The Maltepe mound could even hide a grave from the last decades of the Ancient Thracian Odrysian Kingdom. Media reports have mentioned that this could even be the grave of Odrysian King Rhoemetalces I (r. 12 BC – 12 AD) who was an ally of Roman Emperor Octavian Augustus, and the two of them even minted coins together, with the image Augustus on one side, and the image of Rhoemetalces and his wife Pythodoris on the other.
“In any event, I think there are at least 4-5 graves inside the mound. In its foundations, there might an earlier tomb from the BC period. Our research shows it is a Thracian mound from the Roman period – 1st-3rd century BC, but very often the foundations of such mounds hide earlier tombs,” Kisyov has told the Monitor daily.
He also mentions that chariots might be discovered buried in the periphery of the Maltepe mound because this was an Ancient Thracian custom.
The first ever excavations of the mound near Bulgaria’s Manole have been carried out with BGN 30,000 in funding from Maritsa Municipality. The archaeologists have been trying to preserve the mound as much as possible so that it can be exhibited in situ as part of the future open-air museum.
Lead archaeologist Kostadin Kisyov, a long-time researcher of Ancient Thrace, made headlines in 2015 with the discoveries of a 1st century AD inscription (which turned out to be a quote from Solon’s “Prayer to the Muses”), and the burial of an Ancient Thracian princess in a Thracian burial mound near Tatarevo. Before that, in 2013, he discovered an Ancient Thracian war helmet with mythology motifs in a Thracian burial mound in Brestovitsa.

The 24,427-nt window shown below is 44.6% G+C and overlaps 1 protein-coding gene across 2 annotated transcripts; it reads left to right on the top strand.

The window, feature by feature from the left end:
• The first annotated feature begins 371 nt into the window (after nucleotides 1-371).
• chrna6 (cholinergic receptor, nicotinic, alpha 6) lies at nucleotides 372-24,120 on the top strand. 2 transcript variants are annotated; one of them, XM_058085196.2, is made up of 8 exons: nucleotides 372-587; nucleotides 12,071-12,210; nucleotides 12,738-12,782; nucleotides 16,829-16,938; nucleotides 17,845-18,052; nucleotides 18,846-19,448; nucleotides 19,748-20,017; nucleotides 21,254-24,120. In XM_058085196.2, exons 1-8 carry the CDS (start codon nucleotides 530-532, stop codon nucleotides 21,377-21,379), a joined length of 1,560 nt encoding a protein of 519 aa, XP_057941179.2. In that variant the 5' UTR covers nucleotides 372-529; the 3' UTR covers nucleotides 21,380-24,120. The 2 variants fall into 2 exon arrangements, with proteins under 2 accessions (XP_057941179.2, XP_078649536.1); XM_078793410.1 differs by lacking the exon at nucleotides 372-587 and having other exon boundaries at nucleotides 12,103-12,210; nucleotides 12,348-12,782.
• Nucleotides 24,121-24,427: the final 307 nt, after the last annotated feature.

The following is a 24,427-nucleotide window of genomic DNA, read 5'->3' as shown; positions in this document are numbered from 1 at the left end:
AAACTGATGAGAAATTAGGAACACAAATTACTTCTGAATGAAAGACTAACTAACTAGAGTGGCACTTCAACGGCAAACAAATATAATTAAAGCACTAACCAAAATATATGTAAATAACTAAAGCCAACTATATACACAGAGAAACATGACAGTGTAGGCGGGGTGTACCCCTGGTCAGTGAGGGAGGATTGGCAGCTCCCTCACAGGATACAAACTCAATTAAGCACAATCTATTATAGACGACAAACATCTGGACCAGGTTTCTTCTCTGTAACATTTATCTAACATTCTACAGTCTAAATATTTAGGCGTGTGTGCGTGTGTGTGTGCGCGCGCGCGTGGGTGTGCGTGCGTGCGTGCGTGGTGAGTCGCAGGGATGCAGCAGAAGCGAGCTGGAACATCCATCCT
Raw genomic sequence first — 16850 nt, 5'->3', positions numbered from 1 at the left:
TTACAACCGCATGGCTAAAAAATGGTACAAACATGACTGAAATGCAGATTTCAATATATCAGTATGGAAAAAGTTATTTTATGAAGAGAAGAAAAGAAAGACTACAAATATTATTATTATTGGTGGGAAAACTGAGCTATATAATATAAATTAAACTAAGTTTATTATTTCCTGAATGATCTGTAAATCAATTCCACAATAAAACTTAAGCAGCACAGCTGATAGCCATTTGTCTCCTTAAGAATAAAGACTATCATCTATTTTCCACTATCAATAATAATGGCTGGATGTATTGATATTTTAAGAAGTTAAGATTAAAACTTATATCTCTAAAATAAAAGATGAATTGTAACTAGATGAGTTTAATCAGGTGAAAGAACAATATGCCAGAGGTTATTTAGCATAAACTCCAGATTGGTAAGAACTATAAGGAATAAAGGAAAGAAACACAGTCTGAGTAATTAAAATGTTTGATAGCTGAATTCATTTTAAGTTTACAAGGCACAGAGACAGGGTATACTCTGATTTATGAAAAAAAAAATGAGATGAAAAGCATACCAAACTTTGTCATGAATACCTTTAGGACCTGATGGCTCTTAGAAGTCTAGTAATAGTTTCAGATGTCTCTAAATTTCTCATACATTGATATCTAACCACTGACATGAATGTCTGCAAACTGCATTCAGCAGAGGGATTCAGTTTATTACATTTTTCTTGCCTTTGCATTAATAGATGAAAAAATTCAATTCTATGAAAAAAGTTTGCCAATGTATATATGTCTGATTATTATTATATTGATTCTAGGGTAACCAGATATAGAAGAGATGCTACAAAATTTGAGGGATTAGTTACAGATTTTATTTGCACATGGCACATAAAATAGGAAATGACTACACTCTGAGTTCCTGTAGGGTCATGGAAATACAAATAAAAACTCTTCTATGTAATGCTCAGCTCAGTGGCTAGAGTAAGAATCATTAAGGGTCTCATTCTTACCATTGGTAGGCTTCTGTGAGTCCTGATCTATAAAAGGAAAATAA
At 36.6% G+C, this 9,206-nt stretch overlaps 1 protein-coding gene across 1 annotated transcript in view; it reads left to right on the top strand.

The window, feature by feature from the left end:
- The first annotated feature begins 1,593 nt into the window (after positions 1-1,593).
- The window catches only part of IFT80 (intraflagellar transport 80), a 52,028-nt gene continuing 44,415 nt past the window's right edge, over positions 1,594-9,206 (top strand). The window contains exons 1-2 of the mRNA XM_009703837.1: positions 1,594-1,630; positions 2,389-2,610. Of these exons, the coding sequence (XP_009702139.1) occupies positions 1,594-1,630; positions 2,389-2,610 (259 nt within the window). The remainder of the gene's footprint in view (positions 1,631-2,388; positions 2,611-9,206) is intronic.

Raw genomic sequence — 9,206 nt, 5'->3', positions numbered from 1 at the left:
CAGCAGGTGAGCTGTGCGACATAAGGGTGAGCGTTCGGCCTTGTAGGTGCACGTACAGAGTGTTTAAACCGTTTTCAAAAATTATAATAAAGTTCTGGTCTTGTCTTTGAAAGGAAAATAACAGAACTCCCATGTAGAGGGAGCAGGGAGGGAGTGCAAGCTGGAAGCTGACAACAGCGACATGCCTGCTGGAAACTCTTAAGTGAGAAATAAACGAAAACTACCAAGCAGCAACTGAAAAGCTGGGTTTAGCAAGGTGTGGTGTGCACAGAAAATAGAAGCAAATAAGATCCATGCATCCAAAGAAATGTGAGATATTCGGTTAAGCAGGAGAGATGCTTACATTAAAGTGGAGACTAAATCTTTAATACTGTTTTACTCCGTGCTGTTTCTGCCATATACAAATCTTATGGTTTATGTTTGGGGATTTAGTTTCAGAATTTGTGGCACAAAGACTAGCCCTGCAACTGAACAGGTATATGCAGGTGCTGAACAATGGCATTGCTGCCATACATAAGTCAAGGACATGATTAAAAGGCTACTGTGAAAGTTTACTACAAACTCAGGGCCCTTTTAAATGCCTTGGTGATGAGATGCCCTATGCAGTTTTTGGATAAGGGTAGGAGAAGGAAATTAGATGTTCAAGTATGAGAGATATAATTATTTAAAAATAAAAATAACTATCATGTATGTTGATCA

The Ancient Thracians were an ethno-cultural group of Indo-European tribes inhabiting much of Southeast Europe from about the middle of the second millennium BC to about the 6th century AD on the territory of modern-day Bulgaria, Romania, Moldova, Greece, Turkey, Macedonia, Serbia.
The Odrysian Kingdom, a union of Thracian tribes dominated by the tribe of the Odrysians (also known as Odrysea or Odrysai bearing the name of a mythical ruler, Odryses or Odrisis, (ca. 715 – ca. 650 AD)), was one of the two most powerful states of the Ancient Thracians. It existed from the unification of many Thracian tribes by a single ruler, King Teres, in the 5th century BC till its conquest by the Romans in 46 AD on the territory of most of modern-day Bulgaria, Northern Greece, Southeastern Romania, and Northwestern Turkey.